Argument (polar angle) of a complex number

Use only in the MuPAD Notebook Interface.

This functionality does not run in MATLAB.


arg(x, y)


arg(z) returns the argument of the complex number z.

arg(x, y) returns the argument of the complex number with real part x and imaginary part y.

This function is also known as atan2 in other mathematical languages.

The argument of a non-zero complex number z = x + iy = |z| eiϕ is its real polar angle ϕ. arg(x,y) represents the principal value . For x ≠ 0, y ≠ 0, it is given by

An error occurs if arg is called with two arguments and either one of the arguments x, y is a non-real numerical value. Symbolic arguments are assumed to be real.

On the other hand, if arg is called with only one argument x + I*y, it is not assumed that x and y are real.

A floating-point number is returned if one argument is given which is a floating-point number; or if two arguments are given, both of them are numerical and at least one of them is a floating-point number.

If the sign of the arguments can be determined, then the result is expressed in terms of arctan. Cf. Example 2. Otherwise, a symbolic call of arg is returned. Numerical factors are eliminated from the first argument. Cf. Example 3.

A symbolic call to arg returned has only one argument.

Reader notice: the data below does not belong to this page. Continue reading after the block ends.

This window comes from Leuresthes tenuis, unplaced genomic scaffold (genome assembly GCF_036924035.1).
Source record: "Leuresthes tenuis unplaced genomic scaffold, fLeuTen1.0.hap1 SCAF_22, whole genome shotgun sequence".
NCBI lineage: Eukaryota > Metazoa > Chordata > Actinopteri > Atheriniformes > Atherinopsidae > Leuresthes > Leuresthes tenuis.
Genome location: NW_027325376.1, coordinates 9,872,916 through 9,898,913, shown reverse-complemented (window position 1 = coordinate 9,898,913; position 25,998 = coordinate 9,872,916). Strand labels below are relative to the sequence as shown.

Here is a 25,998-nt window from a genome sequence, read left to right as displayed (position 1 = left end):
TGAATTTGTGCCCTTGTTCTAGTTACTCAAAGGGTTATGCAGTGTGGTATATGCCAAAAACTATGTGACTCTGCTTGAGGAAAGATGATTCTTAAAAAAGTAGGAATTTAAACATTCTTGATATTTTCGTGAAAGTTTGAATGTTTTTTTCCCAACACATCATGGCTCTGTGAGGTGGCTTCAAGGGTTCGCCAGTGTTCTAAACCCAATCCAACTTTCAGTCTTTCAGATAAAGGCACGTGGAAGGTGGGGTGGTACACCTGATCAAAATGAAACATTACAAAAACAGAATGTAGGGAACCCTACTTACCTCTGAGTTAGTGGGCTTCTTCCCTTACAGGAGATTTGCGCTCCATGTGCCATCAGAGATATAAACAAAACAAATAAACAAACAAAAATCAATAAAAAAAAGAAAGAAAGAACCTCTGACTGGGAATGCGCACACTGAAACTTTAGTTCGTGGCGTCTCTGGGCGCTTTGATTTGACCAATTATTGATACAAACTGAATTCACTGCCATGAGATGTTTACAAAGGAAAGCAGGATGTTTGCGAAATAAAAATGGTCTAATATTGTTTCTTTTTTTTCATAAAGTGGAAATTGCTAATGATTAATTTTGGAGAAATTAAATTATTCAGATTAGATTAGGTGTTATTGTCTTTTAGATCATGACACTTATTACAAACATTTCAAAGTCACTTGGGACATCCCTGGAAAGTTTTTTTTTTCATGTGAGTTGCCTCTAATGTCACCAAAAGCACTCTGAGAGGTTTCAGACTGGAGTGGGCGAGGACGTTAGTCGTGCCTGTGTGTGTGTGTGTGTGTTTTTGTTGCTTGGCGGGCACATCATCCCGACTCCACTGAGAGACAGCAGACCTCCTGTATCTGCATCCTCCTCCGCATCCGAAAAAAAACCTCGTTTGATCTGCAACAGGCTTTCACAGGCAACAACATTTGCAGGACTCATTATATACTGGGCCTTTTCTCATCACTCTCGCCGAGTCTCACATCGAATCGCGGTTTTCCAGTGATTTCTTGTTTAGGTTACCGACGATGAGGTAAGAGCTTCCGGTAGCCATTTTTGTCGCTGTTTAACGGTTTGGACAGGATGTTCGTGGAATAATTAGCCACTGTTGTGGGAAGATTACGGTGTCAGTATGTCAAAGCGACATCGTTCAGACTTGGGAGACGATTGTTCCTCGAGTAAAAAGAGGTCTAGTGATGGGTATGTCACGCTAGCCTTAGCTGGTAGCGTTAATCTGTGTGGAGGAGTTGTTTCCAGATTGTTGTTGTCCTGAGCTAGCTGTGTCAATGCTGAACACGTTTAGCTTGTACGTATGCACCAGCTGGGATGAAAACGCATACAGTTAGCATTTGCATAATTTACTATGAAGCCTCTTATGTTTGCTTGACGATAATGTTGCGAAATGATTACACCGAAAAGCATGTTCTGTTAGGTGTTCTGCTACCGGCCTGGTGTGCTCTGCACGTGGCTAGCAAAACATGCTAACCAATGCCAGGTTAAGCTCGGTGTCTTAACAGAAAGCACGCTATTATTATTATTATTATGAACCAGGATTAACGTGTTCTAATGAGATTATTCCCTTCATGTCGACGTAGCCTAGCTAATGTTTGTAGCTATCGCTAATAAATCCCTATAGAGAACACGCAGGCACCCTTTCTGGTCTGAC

The call arg(0,0), or equivalently arg(0), returns 0.

An alternative representation is . Cf. Example 4.

Environment Interactions

When called with floating-point arguments, the function is sensitive to the environment variable DIGITS which determines the numerical working precision. Properties of identifiers are taken into account.


Example 1

We demonstrate some calls with exact and symbolic input data:

arg(2, 3), arg(x, 4), arg(4, y), arg(x, y), arg(10, y + PI)

If arg is called with two arguments, the arguments are implicitly assumed to be real, which allows some additional simplifications compared to a call with only one argument:

arg(1, y), arg(1 + I*y)

arg(x, infinity), arg(-infinity, 3), arg(-infinity, -3)

Floating point values are computed for floating-point arguments:

arg(2.0, 3), arg(2, 3.0), arg(10.0^100, 10.0^(-100))

Example 2

arg reacts to properties of identifiers set via assume:

assume(x > 0): assume(y < 0): arg(x, y)

assume(x < 0): assume(y > 0): arg(x, y)

assume(x <> 0): arg(x, 3)

unassume(x), unassume(y):

Example 3

Certain simplifications may occur in unevaluated calls. In particular, numerical factors are eliminated from the first argument:

arg(3*x, 9*y), arg(-12*sqrt(2)*x, 12*y)

Example 4

Use rewrite to convert symbolic calls of arg to the logarithmic representation:

rewrite(arg(x, y), ln)

Example 5

System functions such as float, limit, or series handle expressions involving arg:

limit(arg(x, x^2/(1+x)), x = infinity)

series(arg(x, x^2), x = 1, 4, Real)



arithmetical expression

x, y

arithmetical expressions representing real numbers

Return Values

Arithmetical expression.

Overloaded By

x, z

See Also

MuPAD Functions

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